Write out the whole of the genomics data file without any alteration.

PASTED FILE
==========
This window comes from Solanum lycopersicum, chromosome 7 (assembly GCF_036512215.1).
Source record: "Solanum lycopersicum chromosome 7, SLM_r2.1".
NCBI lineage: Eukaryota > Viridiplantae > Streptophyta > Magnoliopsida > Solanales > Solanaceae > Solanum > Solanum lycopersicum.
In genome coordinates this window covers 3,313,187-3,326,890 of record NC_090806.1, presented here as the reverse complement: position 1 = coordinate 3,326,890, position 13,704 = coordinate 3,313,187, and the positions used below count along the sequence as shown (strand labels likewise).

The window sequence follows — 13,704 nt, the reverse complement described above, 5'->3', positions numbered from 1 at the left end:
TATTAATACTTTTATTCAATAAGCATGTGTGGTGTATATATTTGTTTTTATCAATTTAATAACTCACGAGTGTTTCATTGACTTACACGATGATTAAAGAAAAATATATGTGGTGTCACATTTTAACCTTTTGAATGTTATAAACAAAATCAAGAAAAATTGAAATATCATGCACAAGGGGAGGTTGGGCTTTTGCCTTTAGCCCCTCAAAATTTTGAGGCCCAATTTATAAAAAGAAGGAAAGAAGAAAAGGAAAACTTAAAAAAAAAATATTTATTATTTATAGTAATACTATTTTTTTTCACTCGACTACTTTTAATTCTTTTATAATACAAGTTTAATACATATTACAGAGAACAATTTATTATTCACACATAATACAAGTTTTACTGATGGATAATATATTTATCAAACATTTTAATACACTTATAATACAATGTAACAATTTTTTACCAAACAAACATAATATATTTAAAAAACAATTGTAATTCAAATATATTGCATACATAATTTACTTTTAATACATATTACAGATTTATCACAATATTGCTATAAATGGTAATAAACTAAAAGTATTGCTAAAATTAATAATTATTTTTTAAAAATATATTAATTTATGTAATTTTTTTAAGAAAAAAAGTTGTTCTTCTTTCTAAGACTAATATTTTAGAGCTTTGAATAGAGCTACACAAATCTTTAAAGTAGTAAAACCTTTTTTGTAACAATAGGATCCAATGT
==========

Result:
This window comes from Solanum lycopersicum, chromosome 7 (assembly GCF_036512215.1).
Source record: "Solanum lycopersicum chromosome 7, SLM_r2.1".
NCBI lineage: Eukaryota > Viridiplantae > Streptophyta > Magnoliopsida > Solanales > Solanaceae > Solanum > Solanum lycopersicum.
In genome coordinates this window covers 3,313,187-3,326,890 of record NC_090806.1, presented here as the reverse complement: position 1 = coordinate 3,326,890, position 13,704 = coordinate 3,313,187, and the positions used below count along the sequence as shown (strand labels likewise).

The window sequence follows — 13,704 nt, the reverse complement described above, 5'->3', positions numbered from 1 at the left end:
TATTAATACTTTTATTCAATAAGCATGTGTGGTGTATATATTTGTTTTTATCAATTTAATAACTCACGAGTGTTTCATTGACTTACACGATGATTAAAGAAAAATATATGTGGTGTCACATTTTAACCTTTTGAATGTTATAAACAAAATCAAGAAAAATTGAAATATCATGCACAAGGGGAGGTTGGGCTTTTGCCTTTAGCCCCTCAAAATTTTGAGGCCCAATTTATAAAAAGAAGGAAAGAAGAAAAGGAAAACTTAAAAAAAAAATATTTATTATTTATAGTAATACTATTTTTTTTCACTCGACTACTTTTAATTCTTTTATAATACAAGTTTAATACATATTACAGAGAACAATTTATTATTCACACATAATACAAGTTTTACTGATGGATAATATATTTATCAAACATTTTAATACACTTATAATACAATGTAACAATTTTTTACCAAACAAACATAATATATTTAAAAAACAATTGTAATTCAAATATATTGCATACATAATTTACTTTTAATACATATTACAGATTTATCACAATATTGCTATAAATGGTAATAAACTAAAAGTATTGCTAAAATTAATAATTATTTTTTAAAAATATATTAATTTATGTAATTTTTTTAAGAAAAAAAGTTGTTCTTCTTTCTAAGACTAATATTTTAGAGCTTTGAATAGAGCTACACAAATCTTTAAAGTAGTAAAACCTTTTTTGTAACAATAGGATCCAATGT